Georgie Fenn, writes most of our news articles and social media posts.
Lessons to be learned from sepsis deaths, says Jeremy Hunt
Health Secretary Jeremy Hunt says that the NHS will learn lessons from missed opportunities to diagnose sepsis, which has led to the tragic deaths of a number of young children.
Jeremy Hunt told MPs in the House of Commons that, while any health service will inevitably encounter some degree of tragedy, issues identified in one case in particular has “significant implications for the rest of the NHS that I’m determined we should learn from”. Other high-profile cases of young children dying because of missed diagnoses have made for harrowing news in the past few days, with parents coming forward with their stories, desperate for lessons to be learned from the tragedies they have endured.
The NHS 111 service, whose call handlers are not medically trained and use a diagnostic software algorithm to offer advice, has also faced criticism after failing to spot serious warning signs in a number of cases. Back in 2013, a survey of GPs revealed that only 11% had confidence in the 111 service, with those who did not citing their main cause for concern as the lack of medically trained call handlers.
NHS England says there were around 123,000 cases of sepsis in England in 2014, 37,000 of which proved fatal, but other sources say the actual figure may be much higher.
Mistaken for flu?
Difficult to diagnose in many cases, the early symptoms can be mistaken for flu or a viral infection, for which antibiotics are not prescribed. In addition, new advice given to GPs regarding antibiotic stewardship - when antibiotics are only prescribed where absolutely necessary – means that in some cases, a relatively minor infection which the immune system is usually able to shake off may develop into life-threatening sepsis in some individuals.
Early treatment crucial
With sepsis, early treatment with antibiotics is crucial to prevent the condition escalating to severe sepsis - when organs begin to show signs of dysfunction - and septic shock, when multiple organ failure has already begun. In addition, symptoms can vary from person to person, which can lead to delays in diagnosis, sometimes until the condition has progressed to its final stages.
UK Sepsis Trust
The UK Sepsis Trust, founded in 2012 by medical professionals, aims to save lives by bringing the issue to the attention of government, raising awareness of sepsis via educating other health professionals and the public and also supporting survivors and the bereaved. As a result of its work with sepsis survivors, the charity has identified the six most common warning signs of sepsis in adults:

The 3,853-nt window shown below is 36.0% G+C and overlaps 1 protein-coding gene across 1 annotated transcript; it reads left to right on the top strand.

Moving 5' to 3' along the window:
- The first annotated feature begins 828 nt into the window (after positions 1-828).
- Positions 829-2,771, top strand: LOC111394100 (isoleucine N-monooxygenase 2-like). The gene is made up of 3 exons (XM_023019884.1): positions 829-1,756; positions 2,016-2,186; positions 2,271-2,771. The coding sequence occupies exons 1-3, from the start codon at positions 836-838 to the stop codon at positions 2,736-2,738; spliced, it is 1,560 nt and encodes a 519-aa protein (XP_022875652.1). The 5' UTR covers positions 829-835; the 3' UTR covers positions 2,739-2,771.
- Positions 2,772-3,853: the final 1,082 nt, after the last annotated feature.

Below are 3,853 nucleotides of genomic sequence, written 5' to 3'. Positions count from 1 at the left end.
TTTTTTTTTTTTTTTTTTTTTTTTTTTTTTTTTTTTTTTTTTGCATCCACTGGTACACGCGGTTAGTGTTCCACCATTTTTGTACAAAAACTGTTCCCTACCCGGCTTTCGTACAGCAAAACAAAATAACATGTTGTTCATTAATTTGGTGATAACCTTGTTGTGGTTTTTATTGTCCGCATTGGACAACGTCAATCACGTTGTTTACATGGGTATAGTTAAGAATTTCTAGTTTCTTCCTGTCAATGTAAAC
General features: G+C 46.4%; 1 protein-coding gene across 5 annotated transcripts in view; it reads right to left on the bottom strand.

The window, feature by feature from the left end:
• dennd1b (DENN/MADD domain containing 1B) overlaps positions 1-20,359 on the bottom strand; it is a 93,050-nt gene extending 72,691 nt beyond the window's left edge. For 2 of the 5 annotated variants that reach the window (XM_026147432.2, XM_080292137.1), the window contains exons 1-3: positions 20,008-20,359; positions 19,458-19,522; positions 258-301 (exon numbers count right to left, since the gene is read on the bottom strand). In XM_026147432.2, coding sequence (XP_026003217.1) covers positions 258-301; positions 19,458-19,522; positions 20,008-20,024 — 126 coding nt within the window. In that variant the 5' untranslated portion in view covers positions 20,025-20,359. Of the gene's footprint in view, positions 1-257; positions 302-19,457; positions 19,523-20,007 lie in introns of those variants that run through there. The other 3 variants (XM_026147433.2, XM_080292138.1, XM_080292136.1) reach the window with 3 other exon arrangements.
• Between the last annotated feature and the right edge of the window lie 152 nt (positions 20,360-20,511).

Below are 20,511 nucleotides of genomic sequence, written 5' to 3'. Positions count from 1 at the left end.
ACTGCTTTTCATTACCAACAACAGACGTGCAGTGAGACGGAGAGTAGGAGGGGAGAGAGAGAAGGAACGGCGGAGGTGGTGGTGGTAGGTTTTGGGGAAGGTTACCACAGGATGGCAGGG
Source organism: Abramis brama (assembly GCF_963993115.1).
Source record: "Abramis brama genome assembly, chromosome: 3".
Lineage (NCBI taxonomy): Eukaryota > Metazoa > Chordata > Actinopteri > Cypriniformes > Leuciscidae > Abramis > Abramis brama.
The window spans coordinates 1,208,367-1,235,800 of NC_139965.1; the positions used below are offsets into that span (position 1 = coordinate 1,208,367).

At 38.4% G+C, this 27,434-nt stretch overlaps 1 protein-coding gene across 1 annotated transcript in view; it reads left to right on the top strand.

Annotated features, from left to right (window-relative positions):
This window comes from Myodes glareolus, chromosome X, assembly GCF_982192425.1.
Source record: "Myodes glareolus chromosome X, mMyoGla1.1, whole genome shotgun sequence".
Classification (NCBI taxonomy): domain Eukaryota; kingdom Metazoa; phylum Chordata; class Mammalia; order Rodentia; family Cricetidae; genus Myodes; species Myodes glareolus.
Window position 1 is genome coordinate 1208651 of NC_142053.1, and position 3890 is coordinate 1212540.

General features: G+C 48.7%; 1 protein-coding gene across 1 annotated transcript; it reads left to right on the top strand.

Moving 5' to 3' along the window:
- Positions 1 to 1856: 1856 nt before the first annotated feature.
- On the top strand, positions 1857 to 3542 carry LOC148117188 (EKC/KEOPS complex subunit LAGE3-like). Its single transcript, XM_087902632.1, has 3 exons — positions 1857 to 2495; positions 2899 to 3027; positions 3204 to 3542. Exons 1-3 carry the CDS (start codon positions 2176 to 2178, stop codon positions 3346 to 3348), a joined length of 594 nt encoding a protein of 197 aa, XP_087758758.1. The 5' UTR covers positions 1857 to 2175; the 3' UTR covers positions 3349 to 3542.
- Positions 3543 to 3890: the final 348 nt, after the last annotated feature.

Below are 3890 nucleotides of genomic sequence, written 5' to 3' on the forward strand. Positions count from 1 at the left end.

- Confusion or altered mental state, slurred speech
- Extreme shivering and muscle pain
- Passing no urine
- Feeling that you may be dying
- Mottled or discoloured skin
- Blood pressure may be abnormally low
The above signs may be indicators that the organs are not receiving enough oxygen, therefore experts urge those who suspect sepsis not to wait for these red flags to appear and to seek medical attention immediately. Other signs include a high temperature, or a low temperature which may indicate severe sepsis.
Symptoms in babies and young children
In babies and young children, a range of symptoms can appear differently and may include cold hands and feet with a blue tinge, sleepiness or not responding to carers, rapid, noisy breathing, diarrhoea and vomiting.
A recent review, carried out by the National Confidential Enquiry Into Patient Outcome and Death (NCEPOD), revealed there are around 200,000 cases of sepsis in the UK every year, leading to as many as 60,000 deaths.
Difficult to diagnose, the review found that 36% of sepsis cases were subject to a delayed diagnosis, 52% of severe sepsis cases were not diagnosed straight away and 33% of cases of septic shock were not spotted swiftly. In addition, investigations, such as blood tests and other tests considered essential in accurate diagnosis, were missed in 39% of patients later found to have sepsis.
The report made a number of recommendations, including the use of an early warning score throughout both primary and secondary care settings as well as a full set of vital signs, such as temperature, blood pressure, heart rate and respiration rate, be taken upon arrival at A&E departments and at regular intervals.
What is sepsis?
Sepsis is defined as an overwhelming response to infection, whereby the immune system mounts an inflammatory reaction which can eventually lead to organ dysfunction and failure. It can be difficult to diagnose but can be successfully treated with antibiotics if it is spotted in its early stages.
It can begin with a small wound or injury, resulting in an infection, or following an illness, such as a bladder or lung infection. If untreated, an infection can begin to overwhelm the body and a patient may go on to develop sepsis – a clinical emergency.
Who is susceptible to sepsis?
While anyone can develop sepsis, it is more common in babies and young children, in elderly people and in people with immunosuppression. Pregnant women up to six week’s post-partum and people who have recently had surgery, or have had an intravenous line or catheter, are also slightly more at risk of developing sepsis.
Sepsis can develop rapidly, particularly in the very young or old, so if you suspect a series of events may have developed into sepsis it is vital that you seek urgent medical attention, taking care to outline all of the symptoms that you or your loved one is experiencing. Write down what has been happening in a consecutive order and take it with you.
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